That Dáil Éireann:
—each and every child has a right to education to enable them to live a full life and to realise his or her potential;
—annually, parents of children with special needs and autism face considerable difficulty securing school places for their children;
—there were 3,568 children awaiting a first assessment of need nationally at the end of March;
—there were over 850 children with special educational needs receiving home tuition while awaiting school placement in 2017/2018; and
—a recent survey of parents of children with special needs conducted by AsIAm found that:
—35 per cent of parents said that they had applied to between four and seven different schools to seek a place for their child;
—54 per cent of parents felt that a lack of school places was the biggest barrier for their child in accessing education, in addition to a further 18 per cent saying that their chief obstacle was a lack of nearby schools or classes in their local catchment areas;
—91 per cent of respondents whose child or children were experiencing exclusion or extended absence from school said they were presently receiving no support from Tusla; and
—recurring problems will increase in the 2018/2019 school year and in Dublin 15 alone there is a shortage of 40 special school places for students with complex needs, including autism spectrum disorder;
—the impact of disengagement from school is catastrophic for young people;
—that when a child does have a place, children with disabilities are more likely to be placed on reduced hours;
—that the Education (Admission to Schools) Act 2018 gives the Minister for Education and Skills the power to direct schools to open more school places for children with special needs where there are not sufficient places available; and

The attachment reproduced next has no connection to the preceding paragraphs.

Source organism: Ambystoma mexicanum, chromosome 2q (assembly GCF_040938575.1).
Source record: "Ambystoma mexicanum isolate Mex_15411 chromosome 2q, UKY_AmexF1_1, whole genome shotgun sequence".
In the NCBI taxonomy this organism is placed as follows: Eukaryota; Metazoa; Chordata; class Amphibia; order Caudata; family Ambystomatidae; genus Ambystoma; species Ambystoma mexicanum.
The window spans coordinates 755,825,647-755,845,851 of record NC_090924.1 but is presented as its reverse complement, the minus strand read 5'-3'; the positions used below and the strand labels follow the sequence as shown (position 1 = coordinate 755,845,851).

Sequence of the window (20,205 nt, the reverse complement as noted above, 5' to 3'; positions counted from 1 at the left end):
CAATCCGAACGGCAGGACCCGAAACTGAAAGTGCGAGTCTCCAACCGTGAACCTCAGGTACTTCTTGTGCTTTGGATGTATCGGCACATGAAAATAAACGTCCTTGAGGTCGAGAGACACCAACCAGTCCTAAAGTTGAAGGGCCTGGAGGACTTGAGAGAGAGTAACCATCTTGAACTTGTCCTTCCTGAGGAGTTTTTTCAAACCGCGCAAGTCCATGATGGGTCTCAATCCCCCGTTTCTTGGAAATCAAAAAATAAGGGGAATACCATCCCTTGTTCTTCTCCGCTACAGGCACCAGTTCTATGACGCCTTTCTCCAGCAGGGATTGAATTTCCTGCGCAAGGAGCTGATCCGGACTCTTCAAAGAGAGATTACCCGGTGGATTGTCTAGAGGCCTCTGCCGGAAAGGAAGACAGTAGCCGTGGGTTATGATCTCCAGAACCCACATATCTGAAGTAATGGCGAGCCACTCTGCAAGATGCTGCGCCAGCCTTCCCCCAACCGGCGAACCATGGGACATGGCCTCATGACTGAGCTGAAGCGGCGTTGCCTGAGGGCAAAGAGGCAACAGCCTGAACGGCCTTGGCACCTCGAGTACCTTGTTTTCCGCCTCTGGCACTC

—that there has been no investment between 2016-2018 to recruit additional therapists in the Health Service Executive Service Plan under the national policy of ‘Progressing Disability Services for Children and Young Persons 0-18’, which causes extra gaps in education provision;
—each child deserves access to education, and where appropriate, the State must provide education which supports the special educational needs of children;
—no school takes the decision to reduce a student’s timetable unilaterally; and
—there is currently no formal system in place for monitoring or reporting on the use of reduced timetables; and
acknowledges that the National Council for Special Education has formally advised the Minister for Education and Skills, that there is insufficient special school and special class capacity in Dublin 15, but that further use of the Education (Admission to Schools) Act 2018 to address shortfalls in other areas has not yet taken place; and
calls on the Government to:
—immediately use the Education (Admission to Schools) Act 2018 in areas where there is a need to ensure that every child with a special educational need has that need met before September 2019;
—provide additional support mechanisms for parents to directly engage with Special Educational Needs Organisers, and to provide additional resources if required to ensure that parents concerns regarding school places are met;
—provide teachers with access to further undergraduate training in the area of special education needs;
—provide those who are working in the area of special education with further supports for continuous professional development;
—provide additional resources such as the National Educational Psychological Service and Child and Adolescent Mental Health Services to at-risk children or children in need of assistance to remove the need for a reduced timetable as a response to emotional or behavioural issues;
—introduce legislation governing the use of reduced timetables;